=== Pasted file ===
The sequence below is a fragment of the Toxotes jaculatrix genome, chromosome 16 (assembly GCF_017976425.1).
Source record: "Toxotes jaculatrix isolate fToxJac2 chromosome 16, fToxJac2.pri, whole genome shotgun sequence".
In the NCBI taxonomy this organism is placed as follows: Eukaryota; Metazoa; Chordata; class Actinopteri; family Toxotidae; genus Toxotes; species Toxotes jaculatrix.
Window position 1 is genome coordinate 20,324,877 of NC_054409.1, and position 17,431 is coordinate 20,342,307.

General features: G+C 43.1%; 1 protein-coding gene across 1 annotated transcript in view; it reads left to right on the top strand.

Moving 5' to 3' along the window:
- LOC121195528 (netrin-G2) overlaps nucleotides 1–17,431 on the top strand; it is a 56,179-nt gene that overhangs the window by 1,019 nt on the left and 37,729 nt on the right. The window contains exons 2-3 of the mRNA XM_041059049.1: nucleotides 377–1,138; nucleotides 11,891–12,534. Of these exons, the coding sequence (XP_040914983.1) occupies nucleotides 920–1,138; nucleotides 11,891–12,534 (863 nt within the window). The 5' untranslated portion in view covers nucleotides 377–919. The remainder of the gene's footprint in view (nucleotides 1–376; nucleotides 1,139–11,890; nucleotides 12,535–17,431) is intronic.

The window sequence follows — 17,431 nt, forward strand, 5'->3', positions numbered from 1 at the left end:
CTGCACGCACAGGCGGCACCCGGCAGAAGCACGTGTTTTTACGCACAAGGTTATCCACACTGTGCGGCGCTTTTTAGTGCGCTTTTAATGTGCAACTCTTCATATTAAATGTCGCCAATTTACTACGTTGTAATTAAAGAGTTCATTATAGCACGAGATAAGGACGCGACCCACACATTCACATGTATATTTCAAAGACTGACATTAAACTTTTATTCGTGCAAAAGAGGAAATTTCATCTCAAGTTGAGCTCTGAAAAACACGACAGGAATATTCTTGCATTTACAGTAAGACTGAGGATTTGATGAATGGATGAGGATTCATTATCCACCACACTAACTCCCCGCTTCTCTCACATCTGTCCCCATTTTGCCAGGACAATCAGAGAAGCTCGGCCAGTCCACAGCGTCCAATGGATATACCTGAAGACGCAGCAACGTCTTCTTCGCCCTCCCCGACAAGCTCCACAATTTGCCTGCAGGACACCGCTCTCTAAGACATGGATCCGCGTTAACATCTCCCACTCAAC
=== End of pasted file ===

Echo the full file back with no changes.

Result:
The sequence below is a fragment of the Toxotes jaculatrix genome, chromosome 16 (assembly GCF_017976425.1).
Source record: "Toxotes jaculatrix isolate fToxJac2 chromosome 16, fToxJac2.pri, whole genome shotgun sequence".
In the NCBI taxonomy this organism is placed as follows: Eukaryota; Metazoa; Chordata; class Actinopteri; family Toxotidae; genus Toxotes; species Toxotes jaculatrix.
Window position 1 is genome coordinate 20,324,877 of NC_054409.1, and position 17,431 is coordinate 20,342,307.

General features: G+C 43.1%; 1 protein-coding gene across 1 annotated transcript in view; it reads left to right on the top strand.

Moving 5' to 3' along the window:
- LOC121195528 (netrin-G2) overlaps nucleotides 1–17,431 on the top strand; it is a 56,179-nt gene that overhangs the window by 1,019 nt on the left and 37,729 nt on the right. The window contains exons 2-3 of the mRNA XM_041059049.1: nucleotides 377–1,138; nucleotides 11,891–12,534. Of these exons, the coding sequence (XP_040914983.1) occupies nucleotides 920–1,138; nucleotides 11,891–12,534 (863 nt within the window). The 5' untranslated portion in view covers nucleotides 377–919. The remainder of the gene's footprint in view (nucleotides 1–376; nucleotides 1,139–11,890; nucleotides 12,535–17,431) is intronic.

The window sequence follows — 17,431 nt, forward strand, 5'->3', positions numbered from 1 at the left end:
CTGCACGCACAGGCGGCACCCGGCAGAAGCACGTGTTTTTACGCACAAGGTTATCCACACTGTGCGGCGCTTTTTAGTGCGCTTTTAATGTGCAACTCTTCATATTAAATGTCGCCAATTTACTACGTTGTAATTAAAGAGTTCATTATAGCACGAGATAAGGACGCGACCCACACATTCACATGTATATTTCAAAGACTGACATTAAACTTTTATTCGTGCAAAAGAGGAAATTTCATCTCAAGTTGAGCTCTGAAAAACACGACAGGAATATTCTTGCATTTACAGTAAGACTGAGGATTTGATGAATGGATGAGGATTCATTATCCACCACACTAACTCCCCGCTTCTCTCACATCTGTCCCCATTTTGCCAGGACAATCAGAGAAGCTCGGCCAGTCCACAGCGTCCAATGGATATACCTGAAGACGCAGCAACGTCTTCTTCGCCCTCCCCGACAAGCTCCACAATTTGCCTGCAGGACACCGCTCTCTAAGACATGGATCCGCGTTAACATCTCCCACTCAAC